Medical Headlines

Medical News Today: Are allergies made worse by stress?

Researchers from Ohio State University in Columbus explore the link between allergies and stress in a new study, published in the Annals of Allergy, Asthma & Immunology.Allergies happen when a person's immune system overreacts to a - generally harmless - foreign substance (an "allergen"), launching chemicals such as histamines that provoke allergy symptoms.

Marriage linked to reduced risk of cardiovascular disease

As Frank Sinatra once sang, "love and marriage go together like a horse and carriage." But according to new research, so do marriage and a healthy heart.A study from the NYU Langone Medical Center in New York, NY, led by Dr. Carlos L.

Statins may improve erectile function in men with high cholesterol

Statins can not only lower cholesterol and decrease risk of heart attack and stroke, but if you are an older man, then they may also improve your sexual health, new research finds.Erectile dysfunction is often experienced by older men who have poor cardiovascular health, diabetes or metabolic syndrome.

Spring forward, heart attack: daylight savings ups cardiac risks

Implemented during World War I to save energy, changing clocks for daylight saving time seems to be a blessing in the fall and an inconvenience in the spring, when we lose an hour. But researchers say their latest study suggests rolling the clocks forward may cause more than sleep disruption; it may also accelerate cardiac events in some individuals.

Organic food does not reduce women's risk of cancer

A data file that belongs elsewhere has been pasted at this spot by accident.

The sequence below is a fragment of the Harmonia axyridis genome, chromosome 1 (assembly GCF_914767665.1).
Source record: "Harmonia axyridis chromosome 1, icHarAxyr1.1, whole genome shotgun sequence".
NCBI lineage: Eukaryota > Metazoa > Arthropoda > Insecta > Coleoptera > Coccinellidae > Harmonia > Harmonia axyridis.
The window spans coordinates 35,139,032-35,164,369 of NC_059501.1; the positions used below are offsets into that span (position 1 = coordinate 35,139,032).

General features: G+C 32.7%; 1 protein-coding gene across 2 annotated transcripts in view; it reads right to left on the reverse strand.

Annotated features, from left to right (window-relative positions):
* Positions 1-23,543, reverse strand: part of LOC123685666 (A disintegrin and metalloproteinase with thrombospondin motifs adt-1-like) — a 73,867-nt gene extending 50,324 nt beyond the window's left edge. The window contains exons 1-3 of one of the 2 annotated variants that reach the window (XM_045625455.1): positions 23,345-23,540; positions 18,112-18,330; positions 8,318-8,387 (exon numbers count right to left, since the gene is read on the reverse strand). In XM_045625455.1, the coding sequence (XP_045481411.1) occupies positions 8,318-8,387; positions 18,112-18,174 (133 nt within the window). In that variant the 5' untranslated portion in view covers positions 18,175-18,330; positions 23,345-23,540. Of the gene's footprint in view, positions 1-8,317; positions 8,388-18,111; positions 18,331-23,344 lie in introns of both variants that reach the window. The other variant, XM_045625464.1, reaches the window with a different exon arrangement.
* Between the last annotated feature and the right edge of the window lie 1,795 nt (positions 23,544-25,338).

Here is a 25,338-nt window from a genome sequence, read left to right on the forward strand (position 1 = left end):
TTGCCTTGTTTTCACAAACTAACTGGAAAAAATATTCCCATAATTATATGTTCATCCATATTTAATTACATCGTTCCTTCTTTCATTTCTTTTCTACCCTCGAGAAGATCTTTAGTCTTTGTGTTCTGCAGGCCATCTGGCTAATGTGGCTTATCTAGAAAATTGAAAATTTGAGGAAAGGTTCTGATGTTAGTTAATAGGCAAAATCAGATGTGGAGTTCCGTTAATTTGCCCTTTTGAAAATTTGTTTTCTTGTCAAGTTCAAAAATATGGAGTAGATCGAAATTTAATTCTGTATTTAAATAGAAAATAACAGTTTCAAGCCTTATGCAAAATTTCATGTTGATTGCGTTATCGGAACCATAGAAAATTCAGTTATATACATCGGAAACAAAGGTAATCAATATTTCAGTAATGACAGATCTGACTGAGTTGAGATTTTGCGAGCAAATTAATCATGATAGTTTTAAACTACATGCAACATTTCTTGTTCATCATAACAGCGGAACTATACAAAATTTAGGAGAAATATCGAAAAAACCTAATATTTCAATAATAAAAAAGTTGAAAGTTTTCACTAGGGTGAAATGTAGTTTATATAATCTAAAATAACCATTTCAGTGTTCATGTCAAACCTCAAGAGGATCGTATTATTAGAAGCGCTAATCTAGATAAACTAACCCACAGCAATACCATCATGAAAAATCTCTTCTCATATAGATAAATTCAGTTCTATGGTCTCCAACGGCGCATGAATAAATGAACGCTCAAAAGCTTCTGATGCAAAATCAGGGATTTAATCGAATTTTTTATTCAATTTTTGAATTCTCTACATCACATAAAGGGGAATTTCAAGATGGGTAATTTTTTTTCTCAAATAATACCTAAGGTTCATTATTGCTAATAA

Women who mostly or always eat organic foods have the same overall chance of developing cancer as women who never eat it, according to a new study from the UK's University of Oxford and published in the British Journal of Cancer that followed over 600,000 middle-aged women for nearly a decade.

Like obesity, being underweight is also tied to earlier death

A new Canadian review of research on the relationship between weight and risk of premature death finds that having a body mass index in the underweight range is linked to an even higher risk of death than having a body mass index in the obese range.Led by Dr. Joel Ray, a physician-researcher at St.

Stronger kids have lower risks for diabetes and heart disease

It is well known that having good physical fitness lowers risks for a number of health problems. But now, the first study to make the link between strength capacity in adolescents and reduced risk for diabetes, heart disease or stroke has been published in the journal Pediatrics.

Statin use guidelines for cholesterol vary in US and Europe

Statins are commonly used to lower cholesterol, therefore helping to reduce the risk of cardiovascular disease. But new research finds that US and European cholesterol guidelines differ significantly when it comes to statin use recommendations, meaning many individuals may not be getting the correct treatment.This is according to a study recently published in the journal JAMA.

Cereal flake size can influence your calorie intake, researchers warn

How is it possible to eat more cereal than you normally would, by putting less cereal in your bowl? It sounds like a riddle, but researchers at Penn State University have made this a focal point of their nutritional investigations.National dietary guidelines define recommended amounts of food in volume measures, such as cups.

College-aged drug users 'have impaired brain activity' linked to anticipation

New research from the University of California-San Diego School of Medicine has uncovered impaired neuronal activity in the brains of college-aged students who occasionally use stimulant drugs, such as amphetamines, cocaine and certain prescription drugs.The research team, led by Katia Harlé, PhD, recently published their findings in the Journal of Neuroscience.